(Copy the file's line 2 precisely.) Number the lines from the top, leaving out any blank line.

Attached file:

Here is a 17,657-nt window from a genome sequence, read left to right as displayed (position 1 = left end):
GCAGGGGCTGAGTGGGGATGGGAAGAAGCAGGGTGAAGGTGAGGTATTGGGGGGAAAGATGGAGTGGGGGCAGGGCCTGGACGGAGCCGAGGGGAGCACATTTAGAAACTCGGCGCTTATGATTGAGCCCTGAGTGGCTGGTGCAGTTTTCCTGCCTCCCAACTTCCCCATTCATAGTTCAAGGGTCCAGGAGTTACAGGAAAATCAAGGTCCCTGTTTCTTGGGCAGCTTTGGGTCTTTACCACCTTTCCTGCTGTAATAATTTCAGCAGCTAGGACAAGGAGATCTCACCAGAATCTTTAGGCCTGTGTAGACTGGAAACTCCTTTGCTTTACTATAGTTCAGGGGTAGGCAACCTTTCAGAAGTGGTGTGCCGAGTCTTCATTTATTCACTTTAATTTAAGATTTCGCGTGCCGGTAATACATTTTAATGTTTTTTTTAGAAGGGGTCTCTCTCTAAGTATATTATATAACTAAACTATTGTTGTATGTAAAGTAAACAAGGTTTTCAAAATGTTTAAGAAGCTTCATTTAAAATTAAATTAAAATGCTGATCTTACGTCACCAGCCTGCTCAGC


GCAGGGGCTGAGTGGGGATGGGAAGAAGCAGGGTGAAGGTGAGGTATTGGGGGGAAAGATGGAGTGGGGGCAGGGCCTGGACGGAGCCGAGGGGAGCACATTTAGAAACTCGGCGCTTATGATTGAGCCCTGAGTGGCTGGTGCAGTTTTCCTGCCTCCCAACTTCCCCATTCATAGTTCAAGGGTCCAGGAGTTACAGGAAAATCAAGGTCCCTGTTTCTTGGGCAGCTTTGGGTCTTTACCACCTTTCCTGCTGTAATAATTTCAGCAGCTAGGACAAGGAGATCTCACCAGAATCTTTAGGCCTGTGTAGACTGGAAACTCCTTTGCTTTACTATAGTTCAGGGGTAGGCAACCTTTCAGAAGTGGTGTGCCGAGTCTTCATTTATTCACTTTAATTTAAGATTTCGCGTGCCGGTAATACATTTTAATGTTTTTTTTAGAAGGGGTCTCTCTCTAAGTATATTATATAACTAAACTATTGTTGTATGTAAAGTAAACAAGGTTTTCAAAATGTTTAAGAAGCTTCATTTAAAATTAAATTAAAATGCTGATCTTACGTCACCAGCCTGCTCAGC